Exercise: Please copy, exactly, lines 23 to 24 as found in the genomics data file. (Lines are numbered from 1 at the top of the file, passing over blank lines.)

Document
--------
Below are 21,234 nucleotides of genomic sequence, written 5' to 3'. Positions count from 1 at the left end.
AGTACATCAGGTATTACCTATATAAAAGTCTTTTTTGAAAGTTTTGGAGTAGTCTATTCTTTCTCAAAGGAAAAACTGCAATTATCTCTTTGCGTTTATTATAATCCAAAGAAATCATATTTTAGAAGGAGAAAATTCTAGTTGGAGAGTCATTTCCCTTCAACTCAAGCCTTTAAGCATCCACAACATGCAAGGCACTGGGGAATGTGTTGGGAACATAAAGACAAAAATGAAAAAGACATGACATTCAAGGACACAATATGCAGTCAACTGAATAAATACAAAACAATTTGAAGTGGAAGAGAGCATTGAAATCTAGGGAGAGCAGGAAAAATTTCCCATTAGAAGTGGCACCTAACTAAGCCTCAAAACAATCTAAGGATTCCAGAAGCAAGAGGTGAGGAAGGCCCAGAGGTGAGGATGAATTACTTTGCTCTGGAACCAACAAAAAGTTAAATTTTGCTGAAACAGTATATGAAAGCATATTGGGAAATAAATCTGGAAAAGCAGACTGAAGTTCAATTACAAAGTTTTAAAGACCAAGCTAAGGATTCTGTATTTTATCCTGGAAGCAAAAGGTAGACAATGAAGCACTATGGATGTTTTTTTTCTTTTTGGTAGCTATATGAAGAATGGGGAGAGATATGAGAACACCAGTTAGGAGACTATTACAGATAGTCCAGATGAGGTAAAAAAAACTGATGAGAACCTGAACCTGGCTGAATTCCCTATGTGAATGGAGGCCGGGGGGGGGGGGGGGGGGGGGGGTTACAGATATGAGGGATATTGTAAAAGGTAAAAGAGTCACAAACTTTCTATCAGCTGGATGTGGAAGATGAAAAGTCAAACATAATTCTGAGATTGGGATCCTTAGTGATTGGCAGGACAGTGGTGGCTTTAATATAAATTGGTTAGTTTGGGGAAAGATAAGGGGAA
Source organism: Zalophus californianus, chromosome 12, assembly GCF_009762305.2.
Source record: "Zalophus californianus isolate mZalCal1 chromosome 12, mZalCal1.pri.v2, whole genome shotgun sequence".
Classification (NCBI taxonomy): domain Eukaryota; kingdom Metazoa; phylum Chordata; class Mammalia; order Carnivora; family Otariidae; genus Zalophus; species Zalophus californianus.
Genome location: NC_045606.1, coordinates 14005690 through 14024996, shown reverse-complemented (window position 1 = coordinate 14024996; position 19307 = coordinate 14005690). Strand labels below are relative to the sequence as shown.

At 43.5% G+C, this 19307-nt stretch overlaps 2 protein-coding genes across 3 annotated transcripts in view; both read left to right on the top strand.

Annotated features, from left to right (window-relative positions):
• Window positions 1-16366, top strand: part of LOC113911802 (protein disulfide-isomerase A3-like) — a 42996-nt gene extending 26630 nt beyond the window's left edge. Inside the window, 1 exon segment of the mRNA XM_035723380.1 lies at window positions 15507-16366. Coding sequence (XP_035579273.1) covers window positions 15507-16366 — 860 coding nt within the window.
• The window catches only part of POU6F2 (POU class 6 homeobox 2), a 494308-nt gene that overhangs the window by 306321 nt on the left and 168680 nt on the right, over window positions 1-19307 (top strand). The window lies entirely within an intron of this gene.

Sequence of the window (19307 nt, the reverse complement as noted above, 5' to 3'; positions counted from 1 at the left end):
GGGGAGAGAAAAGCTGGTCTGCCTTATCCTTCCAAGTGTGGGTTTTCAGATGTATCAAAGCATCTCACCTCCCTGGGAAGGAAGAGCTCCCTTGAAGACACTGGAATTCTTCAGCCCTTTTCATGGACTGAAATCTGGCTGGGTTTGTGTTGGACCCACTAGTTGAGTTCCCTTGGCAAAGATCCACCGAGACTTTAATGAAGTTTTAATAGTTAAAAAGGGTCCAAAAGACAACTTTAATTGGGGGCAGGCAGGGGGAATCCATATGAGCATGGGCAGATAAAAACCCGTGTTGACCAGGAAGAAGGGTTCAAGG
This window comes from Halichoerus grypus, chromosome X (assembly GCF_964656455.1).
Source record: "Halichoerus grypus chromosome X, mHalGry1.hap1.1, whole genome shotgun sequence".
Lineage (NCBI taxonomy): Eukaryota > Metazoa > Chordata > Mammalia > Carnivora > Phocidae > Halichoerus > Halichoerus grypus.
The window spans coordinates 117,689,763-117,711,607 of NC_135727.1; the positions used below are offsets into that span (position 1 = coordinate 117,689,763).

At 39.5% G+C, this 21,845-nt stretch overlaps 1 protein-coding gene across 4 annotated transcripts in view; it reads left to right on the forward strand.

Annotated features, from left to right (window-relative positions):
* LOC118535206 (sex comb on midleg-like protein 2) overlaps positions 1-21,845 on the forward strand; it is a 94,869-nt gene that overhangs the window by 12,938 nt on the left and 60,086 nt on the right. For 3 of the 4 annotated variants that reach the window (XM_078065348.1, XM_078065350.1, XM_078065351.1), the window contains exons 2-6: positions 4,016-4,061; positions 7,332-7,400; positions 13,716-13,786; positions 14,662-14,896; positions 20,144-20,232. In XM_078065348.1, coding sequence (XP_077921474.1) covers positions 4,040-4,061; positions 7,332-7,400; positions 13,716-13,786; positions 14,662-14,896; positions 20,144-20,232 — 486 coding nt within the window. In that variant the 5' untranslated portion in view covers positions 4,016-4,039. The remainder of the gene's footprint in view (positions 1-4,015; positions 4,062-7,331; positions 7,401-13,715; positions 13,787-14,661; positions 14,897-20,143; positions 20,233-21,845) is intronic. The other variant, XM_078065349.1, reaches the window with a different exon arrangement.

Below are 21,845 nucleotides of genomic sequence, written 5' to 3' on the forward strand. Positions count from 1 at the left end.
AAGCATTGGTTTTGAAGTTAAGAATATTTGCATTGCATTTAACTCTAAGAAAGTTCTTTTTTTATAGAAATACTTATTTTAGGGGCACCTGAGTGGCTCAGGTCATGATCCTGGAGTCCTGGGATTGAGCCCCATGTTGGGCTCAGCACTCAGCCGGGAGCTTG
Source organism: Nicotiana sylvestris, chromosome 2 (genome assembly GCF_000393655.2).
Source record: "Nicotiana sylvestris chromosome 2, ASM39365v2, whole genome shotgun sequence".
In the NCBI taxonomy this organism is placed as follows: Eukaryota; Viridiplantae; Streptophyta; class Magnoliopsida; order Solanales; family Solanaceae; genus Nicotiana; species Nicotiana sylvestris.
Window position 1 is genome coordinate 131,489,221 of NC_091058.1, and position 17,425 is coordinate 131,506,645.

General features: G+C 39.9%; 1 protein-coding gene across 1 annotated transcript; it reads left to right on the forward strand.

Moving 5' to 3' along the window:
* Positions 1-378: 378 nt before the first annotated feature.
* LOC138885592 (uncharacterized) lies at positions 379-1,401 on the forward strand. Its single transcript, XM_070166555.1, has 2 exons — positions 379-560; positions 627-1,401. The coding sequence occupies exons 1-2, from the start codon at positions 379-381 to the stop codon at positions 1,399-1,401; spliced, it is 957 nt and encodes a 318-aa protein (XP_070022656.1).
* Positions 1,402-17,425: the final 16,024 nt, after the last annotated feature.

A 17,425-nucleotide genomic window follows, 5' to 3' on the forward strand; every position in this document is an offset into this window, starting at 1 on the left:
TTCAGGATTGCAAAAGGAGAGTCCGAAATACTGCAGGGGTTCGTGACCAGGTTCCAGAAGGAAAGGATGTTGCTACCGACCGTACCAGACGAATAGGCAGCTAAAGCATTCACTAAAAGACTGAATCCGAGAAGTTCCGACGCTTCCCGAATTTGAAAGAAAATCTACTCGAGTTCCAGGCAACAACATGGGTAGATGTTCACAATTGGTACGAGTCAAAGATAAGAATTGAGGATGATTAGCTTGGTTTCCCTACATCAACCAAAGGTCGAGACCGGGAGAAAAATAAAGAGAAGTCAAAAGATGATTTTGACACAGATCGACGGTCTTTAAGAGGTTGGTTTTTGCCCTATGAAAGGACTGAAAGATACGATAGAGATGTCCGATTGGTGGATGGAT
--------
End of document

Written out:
Source record: "Nicotiana sylvestris chromosome 2, ASM39365v2, whole genome shotgun sequence".
In the NCBI taxonomy this organism is placed as follows: Eukaryota; Viridiplantae; Streptophyta; class Magnoliopsida; order Solanales; family Solanaceae; genus Nicotiana; species Nicotiana sylvestris.